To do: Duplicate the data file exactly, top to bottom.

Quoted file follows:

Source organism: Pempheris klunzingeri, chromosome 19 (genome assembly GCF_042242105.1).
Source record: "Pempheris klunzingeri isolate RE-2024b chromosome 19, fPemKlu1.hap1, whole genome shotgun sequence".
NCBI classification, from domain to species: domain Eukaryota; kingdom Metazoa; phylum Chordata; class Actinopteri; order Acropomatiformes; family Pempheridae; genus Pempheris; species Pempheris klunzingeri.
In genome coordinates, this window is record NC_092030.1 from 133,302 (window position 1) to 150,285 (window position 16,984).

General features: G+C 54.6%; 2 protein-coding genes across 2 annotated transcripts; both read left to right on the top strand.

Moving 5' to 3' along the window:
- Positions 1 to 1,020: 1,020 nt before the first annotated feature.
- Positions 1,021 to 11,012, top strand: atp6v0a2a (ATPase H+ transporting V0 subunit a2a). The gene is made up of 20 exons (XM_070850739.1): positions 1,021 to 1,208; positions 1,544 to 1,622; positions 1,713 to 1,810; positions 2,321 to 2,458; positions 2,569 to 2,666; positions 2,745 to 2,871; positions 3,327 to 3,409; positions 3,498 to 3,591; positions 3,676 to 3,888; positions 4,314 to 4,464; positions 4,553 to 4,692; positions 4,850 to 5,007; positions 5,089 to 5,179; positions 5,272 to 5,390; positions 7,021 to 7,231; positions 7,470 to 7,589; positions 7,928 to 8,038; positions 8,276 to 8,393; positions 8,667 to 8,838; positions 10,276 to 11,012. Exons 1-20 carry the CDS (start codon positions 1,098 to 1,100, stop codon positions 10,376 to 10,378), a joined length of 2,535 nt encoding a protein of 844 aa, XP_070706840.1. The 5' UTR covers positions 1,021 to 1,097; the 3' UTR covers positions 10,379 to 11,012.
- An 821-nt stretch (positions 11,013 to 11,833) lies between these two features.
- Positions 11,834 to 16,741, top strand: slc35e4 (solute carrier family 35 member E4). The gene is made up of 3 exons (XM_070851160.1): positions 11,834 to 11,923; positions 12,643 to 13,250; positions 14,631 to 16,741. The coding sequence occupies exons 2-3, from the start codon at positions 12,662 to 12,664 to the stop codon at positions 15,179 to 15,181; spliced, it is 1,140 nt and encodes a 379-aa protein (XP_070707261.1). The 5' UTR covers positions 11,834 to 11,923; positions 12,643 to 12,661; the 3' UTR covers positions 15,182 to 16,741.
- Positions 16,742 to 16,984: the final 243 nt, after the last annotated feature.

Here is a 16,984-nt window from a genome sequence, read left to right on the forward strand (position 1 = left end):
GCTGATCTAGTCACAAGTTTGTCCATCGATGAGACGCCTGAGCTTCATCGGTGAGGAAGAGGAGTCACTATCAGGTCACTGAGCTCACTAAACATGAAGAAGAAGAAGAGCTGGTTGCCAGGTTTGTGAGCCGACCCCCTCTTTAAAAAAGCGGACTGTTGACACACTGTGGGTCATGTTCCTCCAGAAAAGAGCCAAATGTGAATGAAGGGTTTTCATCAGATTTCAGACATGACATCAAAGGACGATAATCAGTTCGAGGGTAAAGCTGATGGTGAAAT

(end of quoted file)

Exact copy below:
Source organism: Pempheris klunzingeri, chromosome 19 (genome assembly GCF_042242105.1).
Source record: "Pempheris klunzingeri isolate RE-2024b chromosome 19, fPemKlu1.hap1, whole genome shotgun sequence".
NCBI classification, from domain to species: domain Eukaryota; kingdom Metazoa; phylum Chordata; class Actinopteri; order Acropomatiformes; family Pempheridae; genus Pempheris; species Pempheris klunzingeri.
In genome coordinates, this window is record NC_092030.1 from 133,302 (window position 1) to 150,285 (window position 16,984).

General features: G+C 54.6%; 2 protein-coding genes across 2 annotated transcripts; both read left to right on the top strand.

Moving 5' to 3' along the window:
- Positions 1 to 1,020: 1,020 nt before the first annotated feature.
- Positions 1,021 to 11,012, top strand: atp6v0a2a (ATPase H+ transporting V0 subunit a2a). The gene is made up of 20 exons (XM_070850739.1): positions 1,021 to 1,208; positions 1,544 to 1,622; positions 1,713 to 1,810; positions 2,321 to 2,458; positions 2,569 to 2,666; positions 2,745 to 2,871; positions 3,327 to 3,409; positions 3,498 to 3,591; positions 3,676 to 3,888; positions 4,314 to 4,464; positions 4,553 to 4,692; positions 4,850 to 5,007; positions 5,089 to 5,179; positions 5,272 to 5,390; positions 7,021 to 7,231; positions 7,470 to 7,589; positions 7,928 to 8,038; positions 8,276 to 8,393; positions 8,667 to 8,838; positions 10,276 to 11,012. Exons 1-20 carry the CDS (start codon positions 1,098 to 1,100, stop codon positions 10,376 to 10,378), a joined length of 2,535 nt encoding a protein of 844 aa, XP_070706840.1. The 5' UTR covers positions 1,021 to 1,097; the 3' UTR covers positions 10,379 to 11,012.
- An 821-nt stretch (positions 11,013 to 11,833) lies between these two features.
- Positions 11,834 to 16,741, top strand: slc35e4 (solute carrier family 35 member E4). The gene is made up of 3 exons (XM_070851160.1): positions 11,834 to 11,923; positions 12,643 to 13,250; positions 14,631 to 16,741. The coding sequence occupies exons 2-3, from the start codon at positions 12,662 to 12,664 to the stop codon at positions 15,179 to 15,181; spliced, it is 1,140 nt and encodes a 379-aa protein (XP_070707261.1). The 5' UTR covers positions 11,834 to 11,923; positions 12,643 to 12,661; the 3' UTR covers positions 15,182 to 16,741.
- Positions 16,742 to 16,984: the final 243 nt, after the last annotated feature.

Here is a 16,984-nt window from a genome sequence, read left to right on the forward strand (position 1 = left end):
GCTGATCTAGTCACAAGTTTGTCCATCGATGAGACGCCTGAGCTTCATCGGTGAGGAAGAGGAGTCACTATCAGGTCACTGAGCTCACTAAACATGAAGAAGAAGAAGAGCTGGTTGCCAGGTTTGTGAGCCGACCCCCTCTTTAAAAAAGCGGACTGTTGACACACTGTGGGTCATGTTCCTCCAGAAAAGAGCCAAATGTGAATGAAGGGTTTTCATCAGATTTCAGACATGACATCAAAGGACGATAATCAGTTCGAGGGTAAAGCTGATGGTGAAAT